If you’re feeling completely wiped out, you’re not alone. It seems that we’re all feeling seriously run down right now – and not because we’ve got Covid. We spoke to an expert to find out why.
First, you notice a tickle in the back of your throat. Then it turns into a cough. Your nose starts running, and soon, you’re sneezing. All you want to do is crawl back into bed. You pull out your trusty pack of LFTs, but to your surprise, it’s negative – again. It’s not Covid, so why are you still feeling so run down?
It turns out we’re all feeling this way. “I was just in bed for a week with the worst cold I’ve ever had,” one friend told me. “I actually don’t believe it’s not Covid,” moaned another. A quick look at Twitter confirms that there is definitely something going around.
Clearly, we are all feeling more run down than ever. And if it’s not Omicron, Delta, or even a new strain of Covid, then what is it?
Is there a “super bug” going around?
Has social distancing changed our immune systems?
You may have heard the theory that our colds have gotten worse because of two years of social distancing. As the theory goes, after two years of staying apart, washing hands and being careful not to spread germs, our immune systems have become weaker.
While it may be a tidy and logical theory, Wall is sceptical. “Actually, I don’t think that this is necessarily true for adults and older children,” she says. “It’s certainly true for young children.” Younger children, Wall explains, have begun to develop certain illnesses that they would usually develop in their first year – now they are catching these illnesses at age two or three because of a lack of exposure.
But it’s a different story for adults. “People who are older adults generally have already been in contact with many of these colds and coughs and colds and things. You know, your immune system doesn’t forget that after two years,” she says. “It’s not possible to erase the memory of your immune system just because we’ve been social distancing or in lockdown.”
If social distancing isn’t changing our immune systems, why are so run down?
The most likely culprit is stress.
“The stress of lockdown, the stress of being isolated from each other and the worries and fears everybody’s had through the pandemic – we definitely know all of that produces an array of hormones,” explains Wall. Adrenaline and cortisol (a steroid hormone) spike in times of stress. And these hormones, Wall explains, have a direct effect on our immune systems. “So, it’s not a myth when people say, ‘I’ve been a bit stressed, and so I’ve gotten ill’ – that is an actual thing that happens.”
Has the pandemic changed our immunity in other ways?
“In general practice and on the frontline, as doctors, we’ve seen people’s general health has deteriorated,” Wall says. While the beginning of lockdown saw us all baking bread and buying home exercise equipment, over time, Wall thinks we’ve let our standards slip.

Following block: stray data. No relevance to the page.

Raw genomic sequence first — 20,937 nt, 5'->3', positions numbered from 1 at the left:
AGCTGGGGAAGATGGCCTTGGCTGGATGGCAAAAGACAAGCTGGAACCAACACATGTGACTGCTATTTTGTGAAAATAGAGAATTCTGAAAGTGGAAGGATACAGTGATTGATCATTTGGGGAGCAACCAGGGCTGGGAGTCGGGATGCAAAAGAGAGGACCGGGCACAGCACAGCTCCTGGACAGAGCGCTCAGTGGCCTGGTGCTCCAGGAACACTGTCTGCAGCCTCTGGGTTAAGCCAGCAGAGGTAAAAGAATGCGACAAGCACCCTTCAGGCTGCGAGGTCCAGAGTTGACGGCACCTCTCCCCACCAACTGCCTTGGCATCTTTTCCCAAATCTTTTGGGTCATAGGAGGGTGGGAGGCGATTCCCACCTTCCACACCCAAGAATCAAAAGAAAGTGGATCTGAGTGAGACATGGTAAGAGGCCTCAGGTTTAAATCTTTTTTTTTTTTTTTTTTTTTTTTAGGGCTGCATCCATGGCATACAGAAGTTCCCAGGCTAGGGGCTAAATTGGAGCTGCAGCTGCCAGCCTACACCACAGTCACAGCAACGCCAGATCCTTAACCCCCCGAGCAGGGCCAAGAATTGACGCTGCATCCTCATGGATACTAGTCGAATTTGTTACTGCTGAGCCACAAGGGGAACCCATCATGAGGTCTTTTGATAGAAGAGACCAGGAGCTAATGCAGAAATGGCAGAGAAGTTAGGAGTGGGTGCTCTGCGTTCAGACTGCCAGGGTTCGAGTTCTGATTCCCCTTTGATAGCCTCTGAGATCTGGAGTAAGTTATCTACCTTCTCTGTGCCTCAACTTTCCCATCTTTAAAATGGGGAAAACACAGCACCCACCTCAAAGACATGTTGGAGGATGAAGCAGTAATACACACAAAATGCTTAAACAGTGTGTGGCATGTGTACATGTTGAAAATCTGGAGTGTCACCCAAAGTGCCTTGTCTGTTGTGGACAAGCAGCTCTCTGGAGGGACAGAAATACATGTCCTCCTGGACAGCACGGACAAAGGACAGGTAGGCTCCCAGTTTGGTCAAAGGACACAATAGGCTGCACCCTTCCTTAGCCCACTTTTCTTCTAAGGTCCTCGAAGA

“People haven’t been exercising as much. In general, their weight has gone up, their blood pressure is less controlled than it was, the sales of alcohol have gone up,” she says. And, of course, a decline in overall health also impacts the immune system, leading to more severe symptoms when we catch the common cold.
How does a period of not being sick affect us psychologically?
While Wall believes that stress is the main reason we’re all getting so run down, she thinks some people have simply forgotten what a cold feels like.
“I think you perhaps forget what a cold was like,” she says. She explains this is a phenomenon that happens a lot with physical ailments. “This is a dramatic example, but when you have a child, you think, ‘That was the most horrendous thing, and I’m not doing it again,’” she says. “A few years later, you’re back again, and you’ve kind of forgotten what it was really like. And I think there has been an element of that with patients I’ve seen lately – it feels much worse because you’re so used to being well now.”
Does health anxiety around Covid play a part?
In the past two years, instances of health anxiety have risen dramatically. And health anxiety, Wall explains, can also contribute to the post-lockdown “super bug”.
“We’ve definitely seen a massive increase in health anxiety. And it’s not a myth that being anxious makes you sicker,” she says. “I think sometimes we write that off as a bit of an old wives tale. But being worried and being stressed makes you more overwhelmed and affects the physical mechanisms in your body. That means that your cortisol and adrenaline go all over the place. In turn, that affects your ability to get better and it increases your length of illness and your severity of illness.”